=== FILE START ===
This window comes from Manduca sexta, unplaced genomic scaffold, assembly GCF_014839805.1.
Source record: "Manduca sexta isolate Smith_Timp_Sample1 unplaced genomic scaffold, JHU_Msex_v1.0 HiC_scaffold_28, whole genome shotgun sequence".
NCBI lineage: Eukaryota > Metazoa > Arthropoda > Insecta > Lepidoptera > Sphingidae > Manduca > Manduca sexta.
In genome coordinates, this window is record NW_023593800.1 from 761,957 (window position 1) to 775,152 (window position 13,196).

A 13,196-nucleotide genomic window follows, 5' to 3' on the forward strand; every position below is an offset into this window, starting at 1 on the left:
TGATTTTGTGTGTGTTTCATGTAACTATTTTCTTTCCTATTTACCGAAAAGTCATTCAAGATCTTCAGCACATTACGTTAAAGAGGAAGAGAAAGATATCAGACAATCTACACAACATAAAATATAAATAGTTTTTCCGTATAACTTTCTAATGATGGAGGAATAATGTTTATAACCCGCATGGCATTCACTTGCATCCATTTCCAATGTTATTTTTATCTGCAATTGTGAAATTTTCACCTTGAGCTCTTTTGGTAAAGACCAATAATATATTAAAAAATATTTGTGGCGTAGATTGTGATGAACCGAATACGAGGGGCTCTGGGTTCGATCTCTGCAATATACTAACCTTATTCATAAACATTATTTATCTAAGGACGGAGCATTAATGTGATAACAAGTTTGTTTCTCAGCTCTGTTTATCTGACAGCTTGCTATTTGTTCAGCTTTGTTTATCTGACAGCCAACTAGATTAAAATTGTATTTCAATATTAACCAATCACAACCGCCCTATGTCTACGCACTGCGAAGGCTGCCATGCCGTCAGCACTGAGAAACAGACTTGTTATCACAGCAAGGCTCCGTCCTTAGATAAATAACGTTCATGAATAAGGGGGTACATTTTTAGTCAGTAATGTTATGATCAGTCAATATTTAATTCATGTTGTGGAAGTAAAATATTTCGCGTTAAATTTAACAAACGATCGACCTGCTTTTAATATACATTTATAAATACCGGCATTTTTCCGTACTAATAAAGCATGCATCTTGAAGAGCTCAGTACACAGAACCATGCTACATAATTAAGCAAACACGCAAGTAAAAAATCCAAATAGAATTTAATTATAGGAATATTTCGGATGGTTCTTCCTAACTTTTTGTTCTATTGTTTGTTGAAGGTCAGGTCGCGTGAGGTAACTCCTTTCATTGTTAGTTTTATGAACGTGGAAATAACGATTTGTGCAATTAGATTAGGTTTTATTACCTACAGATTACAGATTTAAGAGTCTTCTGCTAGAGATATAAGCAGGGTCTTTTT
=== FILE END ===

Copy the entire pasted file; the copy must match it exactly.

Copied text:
This window comes from Manduca sexta, unplaced genomic scaffold, assembly GCF_014839805.1.
Source record: "Manduca sexta isolate Smith_Timp_Sample1 unplaced genomic scaffold, JHU_Msex_v1.0 HiC_scaffold_28, whole genome shotgun sequence".
NCBI lineage: Eukaryota > Metazoa > Arthropoda > Insecta > Lepidoptera > Sphingidae > Manduca > Manduca sexta.
In genome coordinates, this window is record NW_023593800.1 from 761,957 (window position 1) to 775,152 (window position 13,196).

A 13,196-nucleotide genomic window follows, 5' to 3' on the forward strand; every position below is an offset into this window, starting at 1 on the left:
TGATTTTGTGTGTGTTTCATGTAACTATTTTCTTTCCTATTTACCGAAAAGTCATTCAAGATCTTCAGCACATTACGTTAAAGAGGAAGAGAAAGATATCAGACAATCTACACAACATAAAATATAAATAGTTTTTCCGTATAACTTTCTAATGATGGAGGAATAATGTTTATAACCCGCATGGCATTCACTTGCATCCATTTCCAATGTTATTTTTATCTGCAATTGTGAAATTTTCACCTTGAGCTCTTTTGGTAAAGACCAATAATATATTAAAAAATATTTGTGGCGTAGATTGTGATGAACCGAATACGAGGGGCTCTGGGTTCGATCTCTGCAATATACTAACCTTATTCATAAACATTATTTATCTAAGGACGGAGCATTAATGTGATAACAAGTTTGTTTCTCAGCTCTGTTTATCTGACAGCTTGCTATTTGTTCAGCTTTGTTTATCTGACAGCCAACTAGATTAAAATTGTATTTCAATATTAACCAATCACAACCGCCCTATGTCTACGCACTGCGAAGGCTGCCATGCCGTCAGCACTGAGAAACAGACTTGTTATCACAGCAAGGCTCCGTCCTTAGATAAATAACGTTCATGAATAAGGGGGTACATTTTTAGTCAGTAATGTTATGATCAGTCAATATTTAATTCATGTTGTGGAAGTAAAATATTTCGCGTTAAATTTAACAAACGATCGACCTGCTTTTAATATACATTTATAAATACCGGCATTTTTCCGTACTAATAAAGCATGCATCTTGAAGAGCTCAGTACACAGAACCATGCTACATAATTAAGCAAACACGCAAGTAAAAAATCCAAATAGAATTTAATTATAGGAATATTTCGGATGGTTCTTCCTAACTTTTTGTTCTATTGTTTGTTGAAGGTCAGGTCGCGTGAGGTAACTCCTTTCATTGTTAGTTTTATGAACGTGGAAATAACGATTTGTGCAATTAGATTAGGTTTTATTACCTACAGATTACAGATTTAAGAGTCTTCTGCTAGAGATATAAGCAGGGTCTTTTT